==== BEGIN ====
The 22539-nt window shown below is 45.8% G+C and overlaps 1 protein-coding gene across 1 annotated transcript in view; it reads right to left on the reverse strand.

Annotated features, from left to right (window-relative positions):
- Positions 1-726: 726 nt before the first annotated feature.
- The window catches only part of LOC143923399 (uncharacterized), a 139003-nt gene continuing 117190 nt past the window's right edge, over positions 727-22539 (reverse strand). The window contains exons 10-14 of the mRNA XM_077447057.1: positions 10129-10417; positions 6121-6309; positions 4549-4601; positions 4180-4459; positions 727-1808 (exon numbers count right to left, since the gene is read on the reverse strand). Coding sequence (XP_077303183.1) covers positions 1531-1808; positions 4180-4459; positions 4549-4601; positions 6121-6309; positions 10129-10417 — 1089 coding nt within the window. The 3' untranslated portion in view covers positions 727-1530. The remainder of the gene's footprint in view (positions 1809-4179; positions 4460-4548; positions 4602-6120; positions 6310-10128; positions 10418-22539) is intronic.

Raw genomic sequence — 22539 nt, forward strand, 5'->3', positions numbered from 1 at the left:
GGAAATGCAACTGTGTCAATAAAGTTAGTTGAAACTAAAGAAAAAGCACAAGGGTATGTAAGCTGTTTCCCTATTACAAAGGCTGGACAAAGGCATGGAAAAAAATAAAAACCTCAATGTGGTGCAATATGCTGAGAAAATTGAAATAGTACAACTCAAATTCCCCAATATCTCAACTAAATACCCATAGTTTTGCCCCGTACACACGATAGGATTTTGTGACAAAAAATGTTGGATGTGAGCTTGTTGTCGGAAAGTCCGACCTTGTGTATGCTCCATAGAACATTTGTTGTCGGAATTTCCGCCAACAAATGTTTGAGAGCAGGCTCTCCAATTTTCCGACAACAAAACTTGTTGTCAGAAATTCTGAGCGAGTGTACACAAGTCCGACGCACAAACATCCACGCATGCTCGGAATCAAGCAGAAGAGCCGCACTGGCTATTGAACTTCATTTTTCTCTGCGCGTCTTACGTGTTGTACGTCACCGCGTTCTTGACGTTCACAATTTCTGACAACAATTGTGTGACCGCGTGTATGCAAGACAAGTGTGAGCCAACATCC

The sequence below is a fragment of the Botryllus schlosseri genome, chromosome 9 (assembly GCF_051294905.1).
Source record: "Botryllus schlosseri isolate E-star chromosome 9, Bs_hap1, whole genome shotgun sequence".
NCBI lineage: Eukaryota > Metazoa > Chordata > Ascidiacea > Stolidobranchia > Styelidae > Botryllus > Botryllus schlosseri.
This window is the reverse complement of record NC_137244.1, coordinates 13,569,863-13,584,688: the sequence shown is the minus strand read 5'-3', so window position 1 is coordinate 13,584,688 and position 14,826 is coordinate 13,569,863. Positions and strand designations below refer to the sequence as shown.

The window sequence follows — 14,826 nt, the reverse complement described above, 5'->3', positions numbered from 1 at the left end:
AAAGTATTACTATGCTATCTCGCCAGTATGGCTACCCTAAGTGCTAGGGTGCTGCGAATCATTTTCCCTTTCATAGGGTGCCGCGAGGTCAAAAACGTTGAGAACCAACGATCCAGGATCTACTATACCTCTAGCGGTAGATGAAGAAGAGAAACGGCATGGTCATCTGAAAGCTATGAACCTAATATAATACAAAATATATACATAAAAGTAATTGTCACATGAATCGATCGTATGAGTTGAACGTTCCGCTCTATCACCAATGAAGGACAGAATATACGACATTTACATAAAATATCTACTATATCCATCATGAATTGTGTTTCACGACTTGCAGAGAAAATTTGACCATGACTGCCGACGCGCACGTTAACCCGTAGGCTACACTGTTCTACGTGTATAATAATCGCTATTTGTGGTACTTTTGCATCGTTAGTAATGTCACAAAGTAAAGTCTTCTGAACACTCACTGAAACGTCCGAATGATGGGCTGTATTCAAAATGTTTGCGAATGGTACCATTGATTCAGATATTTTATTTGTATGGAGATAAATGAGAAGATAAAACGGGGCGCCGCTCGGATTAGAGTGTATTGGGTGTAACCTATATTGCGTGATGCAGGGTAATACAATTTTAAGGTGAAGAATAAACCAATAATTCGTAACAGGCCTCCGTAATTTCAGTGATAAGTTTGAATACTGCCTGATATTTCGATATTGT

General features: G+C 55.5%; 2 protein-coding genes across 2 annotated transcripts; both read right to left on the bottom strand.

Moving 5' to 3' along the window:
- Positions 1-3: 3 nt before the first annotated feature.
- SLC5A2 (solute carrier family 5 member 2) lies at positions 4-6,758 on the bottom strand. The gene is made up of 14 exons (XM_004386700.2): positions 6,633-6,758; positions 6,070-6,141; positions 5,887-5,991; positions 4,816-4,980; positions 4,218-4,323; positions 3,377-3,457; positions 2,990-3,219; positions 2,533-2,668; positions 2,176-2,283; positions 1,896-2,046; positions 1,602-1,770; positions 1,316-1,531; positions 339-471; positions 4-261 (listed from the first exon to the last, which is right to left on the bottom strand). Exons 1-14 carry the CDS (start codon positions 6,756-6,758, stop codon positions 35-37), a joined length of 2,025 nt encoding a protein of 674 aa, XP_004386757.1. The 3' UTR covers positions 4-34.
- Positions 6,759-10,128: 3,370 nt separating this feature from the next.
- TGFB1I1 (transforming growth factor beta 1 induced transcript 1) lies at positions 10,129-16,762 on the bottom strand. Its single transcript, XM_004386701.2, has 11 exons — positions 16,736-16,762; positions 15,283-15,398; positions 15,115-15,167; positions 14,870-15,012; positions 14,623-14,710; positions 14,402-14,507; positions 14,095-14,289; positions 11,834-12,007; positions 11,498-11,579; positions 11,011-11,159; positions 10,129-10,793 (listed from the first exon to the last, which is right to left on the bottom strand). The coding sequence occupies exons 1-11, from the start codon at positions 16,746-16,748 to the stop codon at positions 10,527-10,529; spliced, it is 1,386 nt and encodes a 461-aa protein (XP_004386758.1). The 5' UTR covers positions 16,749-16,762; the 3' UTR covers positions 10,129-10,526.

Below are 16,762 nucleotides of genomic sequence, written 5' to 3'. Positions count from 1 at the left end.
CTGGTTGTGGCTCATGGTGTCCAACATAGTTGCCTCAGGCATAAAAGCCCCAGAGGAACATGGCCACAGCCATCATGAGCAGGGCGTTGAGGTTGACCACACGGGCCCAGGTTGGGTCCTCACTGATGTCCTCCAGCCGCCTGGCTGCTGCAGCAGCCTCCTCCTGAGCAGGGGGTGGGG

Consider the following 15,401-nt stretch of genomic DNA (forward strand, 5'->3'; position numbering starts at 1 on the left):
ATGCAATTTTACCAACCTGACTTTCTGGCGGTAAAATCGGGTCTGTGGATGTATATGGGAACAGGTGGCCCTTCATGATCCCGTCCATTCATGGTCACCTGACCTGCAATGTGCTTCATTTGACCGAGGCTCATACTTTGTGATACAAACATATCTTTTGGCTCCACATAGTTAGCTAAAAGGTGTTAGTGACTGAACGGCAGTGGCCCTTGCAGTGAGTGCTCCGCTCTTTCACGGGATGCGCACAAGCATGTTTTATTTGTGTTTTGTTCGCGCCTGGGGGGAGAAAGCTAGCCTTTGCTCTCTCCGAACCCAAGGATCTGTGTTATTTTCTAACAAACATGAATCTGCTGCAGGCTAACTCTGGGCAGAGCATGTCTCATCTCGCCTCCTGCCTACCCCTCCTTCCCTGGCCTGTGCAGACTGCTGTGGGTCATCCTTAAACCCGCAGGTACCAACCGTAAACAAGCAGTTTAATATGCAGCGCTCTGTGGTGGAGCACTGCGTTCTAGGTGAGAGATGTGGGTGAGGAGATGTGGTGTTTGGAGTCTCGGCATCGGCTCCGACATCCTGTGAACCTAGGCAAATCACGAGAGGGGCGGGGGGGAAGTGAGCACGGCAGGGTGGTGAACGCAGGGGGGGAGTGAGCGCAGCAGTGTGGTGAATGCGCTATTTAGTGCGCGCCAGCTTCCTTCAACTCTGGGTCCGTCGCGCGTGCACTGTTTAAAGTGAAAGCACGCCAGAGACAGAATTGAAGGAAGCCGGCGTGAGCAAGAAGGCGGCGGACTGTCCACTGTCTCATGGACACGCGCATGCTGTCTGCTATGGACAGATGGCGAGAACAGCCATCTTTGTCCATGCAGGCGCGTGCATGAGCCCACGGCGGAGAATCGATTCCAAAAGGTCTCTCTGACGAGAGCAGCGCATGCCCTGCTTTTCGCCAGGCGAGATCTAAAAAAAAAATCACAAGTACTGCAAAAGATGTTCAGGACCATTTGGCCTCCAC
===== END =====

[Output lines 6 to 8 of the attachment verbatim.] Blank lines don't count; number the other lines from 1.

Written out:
GGAAATGCAACTGTGTCAATAAAGTTAGTTGAAACTAAAGAAAAAGCACAAGGGTATGTAAGCTGTTTCCCTATTACAAAGGCTGGACAAAGGCATGGAAAAAAATAAAAACCTCAATGTGGTGCAATATGCTGAGAAAATTGAAATAGTACAACTCAAATTCCCCAATATCTCAACTAAATACCCATAGTTTTGCCCCGTACACACGATAGGATTTTGTGACAAAAAATGTTGGATGTGAGCTTGTTGTCGGAAAGTCCGACCTTGTGTATGCTCCATAGAACATTTGTTGTCGGAATTTCCGCCAACAAATGTTTGAGAGCAGGCTCTCCAATTTTCCGACAACAAAACTTGTTGTCAGAAATTCTGAGCGAGTGTACACAAGTCCGACGCACAAACATCCACGCATGCTCGGAATCAAGCAGAAGAGCCGCACTGGCTATTGAACTTCATTTTTCTCTGCGCGTCTTACGTGTTGTACGTCACCGCGTTCTTGACGTTCACAATTTCTGACAACAATTGTGTGACCGCGTGTATGCAAGACAAGTGTGAGCCAACATCC

The sequence below is a fragment of the Botryllus schlosseri genome, chromosome 9 (assembly GCF_051294905.1).
Source record: "Botryllus schlosseri isolate E-star chromosome 9, Bs_hap1, whole genome shotgun sequence".